PAWTUCKET — Sometimes staying put may well prove the best option. Kevin Millwood agrees, hence why he’s not looking to leave the Red Sox organization anytime soon.
“I enjoy it here and feel that there could be some opportunity in the future [to once more pitch in the big leagues],” said Millwood, addressing the thought process behind not exercising a recent opt-out date in his contract. “It just seemed like a good situation to stay here and keep pitching. “My biggest thing is this is a place I’ve enjoyed. I like the organization and hopefully it works out.”
That said, Boston won’t stand in Millwood’s way should another team come knocking. “Best-case scenario, I get an opportunity with (Boston). If another team wanted me, it wouldn’t be an issue. The great thing about being [in Pawtucket] right now is that I can pitch here and have options.”
Millwood says there’s isn’t a gentleman’s agreement in place that would require Boston to call him up by a certain date or he could elect free agency, a la the case with Andrew Miller. “I’m just trying to pitch well and hopefully I can get up there.”
The 36-year-old Millwood was signed to a minor-league deal by the Red Sox on May 19 to provide organizational starting pitching depth at a point when John Lackey and Daisuke Matsuzaka were sidelined. With Clay Buchholz dealing with a nagging back that has cast doubt regarding when he makes his next start, starting pitching depth is again looking like it could be a source of concern.
From his vantage point in the PawSox clubhouse, Millwood believes things could break favorably in the not-so distant future. In five starts for Pawtucket, Millwood has emerged as a quality insurance policy, going 3-0 with a 2.89 ERA while also allowing two runs or fewer in four of those five starts. He has struck out 30 in 32 innings while opponents are hitting .264 against him.
“His stuff isn’t what it used to be, but he knows how to get guys out. He comes at you with everything he’s got,” surmised Pawtucket manager Arnie Beyeler. “He commands the baseball and still has quality stuff. The experience he brings is something you can’t teach. He knows how to pitch.
“I haven’t talked to him much about his situation,” Beyeler continued, “but he’s enjoyed it here and feels like he’s going to get an opportunity and hopefully there’s a future for him from that standpoint.”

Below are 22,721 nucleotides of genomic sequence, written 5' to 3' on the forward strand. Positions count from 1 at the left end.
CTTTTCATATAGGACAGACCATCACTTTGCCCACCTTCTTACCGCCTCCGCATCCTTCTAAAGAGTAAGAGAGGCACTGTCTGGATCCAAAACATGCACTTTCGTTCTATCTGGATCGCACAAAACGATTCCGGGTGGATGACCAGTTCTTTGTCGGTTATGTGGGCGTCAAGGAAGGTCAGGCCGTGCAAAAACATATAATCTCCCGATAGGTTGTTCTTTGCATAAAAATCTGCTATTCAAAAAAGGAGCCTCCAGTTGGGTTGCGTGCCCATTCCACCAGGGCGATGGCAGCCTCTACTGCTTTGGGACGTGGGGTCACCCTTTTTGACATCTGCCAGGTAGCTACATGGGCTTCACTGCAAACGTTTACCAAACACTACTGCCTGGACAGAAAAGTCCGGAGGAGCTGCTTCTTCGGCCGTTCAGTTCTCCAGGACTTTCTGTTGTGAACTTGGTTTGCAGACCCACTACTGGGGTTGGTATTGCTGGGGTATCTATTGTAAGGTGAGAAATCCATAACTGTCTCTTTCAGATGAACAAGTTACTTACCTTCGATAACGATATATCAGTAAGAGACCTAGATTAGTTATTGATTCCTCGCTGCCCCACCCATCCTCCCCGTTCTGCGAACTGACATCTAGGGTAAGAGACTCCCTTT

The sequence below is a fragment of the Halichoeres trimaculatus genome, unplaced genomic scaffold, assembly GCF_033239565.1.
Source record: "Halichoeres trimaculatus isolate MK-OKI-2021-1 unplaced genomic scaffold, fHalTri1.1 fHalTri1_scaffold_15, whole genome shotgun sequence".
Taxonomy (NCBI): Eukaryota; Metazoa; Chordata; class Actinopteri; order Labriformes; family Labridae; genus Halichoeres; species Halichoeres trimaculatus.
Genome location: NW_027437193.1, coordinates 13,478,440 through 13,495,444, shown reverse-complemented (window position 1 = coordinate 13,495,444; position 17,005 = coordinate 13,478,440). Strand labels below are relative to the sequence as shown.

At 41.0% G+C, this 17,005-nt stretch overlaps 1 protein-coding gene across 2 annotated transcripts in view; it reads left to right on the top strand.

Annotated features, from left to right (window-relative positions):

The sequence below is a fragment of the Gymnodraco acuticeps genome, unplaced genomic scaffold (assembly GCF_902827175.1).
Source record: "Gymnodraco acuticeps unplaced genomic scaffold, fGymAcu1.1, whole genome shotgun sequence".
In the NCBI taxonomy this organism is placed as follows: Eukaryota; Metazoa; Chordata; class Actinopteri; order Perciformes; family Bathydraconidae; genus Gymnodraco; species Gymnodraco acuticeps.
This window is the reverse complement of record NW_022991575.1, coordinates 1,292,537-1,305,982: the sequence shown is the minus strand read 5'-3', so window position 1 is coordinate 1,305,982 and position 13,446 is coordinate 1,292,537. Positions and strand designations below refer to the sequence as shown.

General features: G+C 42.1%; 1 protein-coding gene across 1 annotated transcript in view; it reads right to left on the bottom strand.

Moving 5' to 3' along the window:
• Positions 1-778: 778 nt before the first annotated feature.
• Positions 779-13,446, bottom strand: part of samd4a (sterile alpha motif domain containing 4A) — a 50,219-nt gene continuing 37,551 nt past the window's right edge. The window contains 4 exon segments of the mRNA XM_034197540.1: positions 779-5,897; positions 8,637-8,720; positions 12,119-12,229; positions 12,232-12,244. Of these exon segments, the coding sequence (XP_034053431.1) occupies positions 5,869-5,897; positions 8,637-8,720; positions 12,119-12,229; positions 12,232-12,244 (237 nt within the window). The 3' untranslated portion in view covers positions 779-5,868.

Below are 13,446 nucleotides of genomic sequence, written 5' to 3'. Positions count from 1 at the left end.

Said Millwood, “I’m probably at a point where I can get guys out, no matter if it’s this level [Triple-A] or the next level.”
It’s worth noting that Millwood is with his second organization in 2011, having opted out of a deal with the New York Yankees on May 1 after failing to get summoned to the majors. Asked what the difference has been between his time toiling in the Yankees’ farm system and with the PawSox, Millwood said it simply boiled down to scoping out what best fit his needs.
“I thought (the Yankees) were pretty much set where they were for awhile,” explained Millwood.
(Like their counterparts in Boston, New York has absorbed some hits to its starting rotation, having lost Phil Hughes for a large portion of the season with shoulder inflammation. Also, Bartolo Colon is poised for re-entry this weekend after a hamstring strain resulted in time on the D.L.).
Being in the same place for an extended period has allowed Millwood to forge a bond with his PawSox teammates. For instance it’s not uncommon to see him engage in card games with his fellow pitchers following batting practice. His locker is situated near Michael Bowden and Felix Doubront, two 20-something pitchers who no doubt can benefit from being around someone who has compiled a 159-137 record in 14 MLB series, credentials that belong to Millwood.
“I enjoying talking about the game with guys but I’m not going to force my beliefs on anyone,” Millwood said. “I’m willing to share what I know.”
“He’s great for the young guys and a good example as far seeing how he works and how he goes about his business,” Beyeler said. “We’re happy to have him around.”